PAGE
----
Recording your own music can be a fun way to share your creativity with friends, but recording music or voice on a semi-professional basis requires a more substantial investment in equipment and expertise. While using a by-the-hour recording studio can be a good way to record, it can get expensive if you’re going to be recording regularly. Many musicians and speakers use a home recording studio to boost production and allow them to build professional quality tracks. Assuming that you already have a computer and are using some audio software, like Audacity which is free, then there are only a few more essential pieces that you will need.
For recording speech alone, a more economical microphone like the Audio-Technica ATR2100 for USB/XLR can be perfectly acceptable; these can be found online for as little as $60. But for recording music, a model like the Neumann KM184 will give better quality and may be worth the investment. The AKG C1000s is a good budget model that will provide decent quality for musical recordings and acoustic instruments. It’s a good idea to go with the best possible microphone that your budget can afford since this is such an important part of recording.
Keyboard players have an advantage, as most modern keyboards are MIDI capable, which provides a great transfer of sound. Many guitars can be connected to the computer to record on MIDI, which provides great sound quality. Acoustic instruments and drums will require a much more robust sound-proofing for the studio.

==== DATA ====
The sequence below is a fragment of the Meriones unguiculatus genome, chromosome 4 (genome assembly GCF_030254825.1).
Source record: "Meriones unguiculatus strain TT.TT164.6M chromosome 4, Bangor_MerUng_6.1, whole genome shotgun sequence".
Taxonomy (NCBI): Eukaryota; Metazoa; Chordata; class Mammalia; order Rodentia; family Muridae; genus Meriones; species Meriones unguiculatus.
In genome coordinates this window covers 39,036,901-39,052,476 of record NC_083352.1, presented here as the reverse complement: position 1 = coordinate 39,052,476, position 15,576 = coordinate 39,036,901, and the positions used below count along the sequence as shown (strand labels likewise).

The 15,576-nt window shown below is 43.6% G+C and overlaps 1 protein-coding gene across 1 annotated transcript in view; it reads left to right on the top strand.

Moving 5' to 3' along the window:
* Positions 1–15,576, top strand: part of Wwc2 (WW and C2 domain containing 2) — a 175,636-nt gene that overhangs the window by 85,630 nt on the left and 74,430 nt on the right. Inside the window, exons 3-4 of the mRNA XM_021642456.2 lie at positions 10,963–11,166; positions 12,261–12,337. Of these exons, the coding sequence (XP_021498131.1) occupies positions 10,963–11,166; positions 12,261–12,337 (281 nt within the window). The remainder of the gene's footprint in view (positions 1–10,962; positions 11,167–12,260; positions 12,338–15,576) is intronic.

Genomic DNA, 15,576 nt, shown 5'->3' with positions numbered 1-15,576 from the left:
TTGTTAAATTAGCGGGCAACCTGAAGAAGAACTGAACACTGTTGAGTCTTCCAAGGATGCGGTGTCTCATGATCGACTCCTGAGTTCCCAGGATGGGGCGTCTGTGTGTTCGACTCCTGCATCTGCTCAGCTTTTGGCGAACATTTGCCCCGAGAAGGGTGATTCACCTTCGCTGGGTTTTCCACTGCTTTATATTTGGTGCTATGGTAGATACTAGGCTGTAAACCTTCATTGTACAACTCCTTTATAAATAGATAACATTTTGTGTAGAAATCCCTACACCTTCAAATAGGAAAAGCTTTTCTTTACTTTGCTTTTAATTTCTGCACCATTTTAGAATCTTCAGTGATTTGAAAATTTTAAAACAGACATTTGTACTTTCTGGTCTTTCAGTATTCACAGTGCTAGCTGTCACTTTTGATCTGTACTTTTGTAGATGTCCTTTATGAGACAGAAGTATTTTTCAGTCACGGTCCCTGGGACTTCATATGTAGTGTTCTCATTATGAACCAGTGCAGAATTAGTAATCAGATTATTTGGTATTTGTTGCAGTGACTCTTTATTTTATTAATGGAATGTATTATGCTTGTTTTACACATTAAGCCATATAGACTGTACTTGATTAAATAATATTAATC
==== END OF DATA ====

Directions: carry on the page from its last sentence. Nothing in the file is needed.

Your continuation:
There’s a reason that opera halls have high ceilings! The best rooms to record in are large rooms with high ceilings, so if you can convince your mother or your spouse to let you use the two-story living room to record, you may be able to get away with very little in the way of room modifications. Smaller rooms or rooms with lower ceilings will need some type of sound treatment. High-quality sound treatments like Sonex panels are a wonderful option that help improve the sound quality and reduce noise complaints from the neighbors, but it can be expensive to cover the entire room with them.
A more economical option is to use heavy drapes on the walls and to use overstuffed or soft furniture in the room. Any “hard” furniture like dining tables or desks may need to be draped with heavy fabric to prevent it from creating echoes and distortions in the recording.
I’ve seldom found an artist who got all their recording perfect on the first take! Your recording studio should be comfortable and pleasant, because you’ll probably be spending a lot of time there. You’ll want to place the mixing board or computer within easy reach of your listening position – the place you sit between the monitors. A good pair of closed-ear headphones can come in handy, especially during the mixing process.
Consider “creature comforts” as well, because this space is a space for creativity and production. Adding a few pictures, a comfy overstuffed sofa for lounging between takes, or even some candles or incense can help you to feel more at home in your studio. The more you enjoy being in the studio, the more you’ll be there, and the more likely you are to get the “perfect” recordings.
One of the most frequently overlooked aspects of the home studio is the cables. While high-end cables may not make much of a difference to the listener, they can make a tremendous difference in the quality of the recording. The last thing you want to find is that the perfect track you just played is unusable because the cable caused pops or hums on the track.
Building a home recording studio may seem expensive or challenging, and for professional CD-quality tracks, you may still want to use an outside studio. But a home recording studio can be used for testing new equipment, recording “rough draft” demos, and even for recording great tracks that can be released on their own.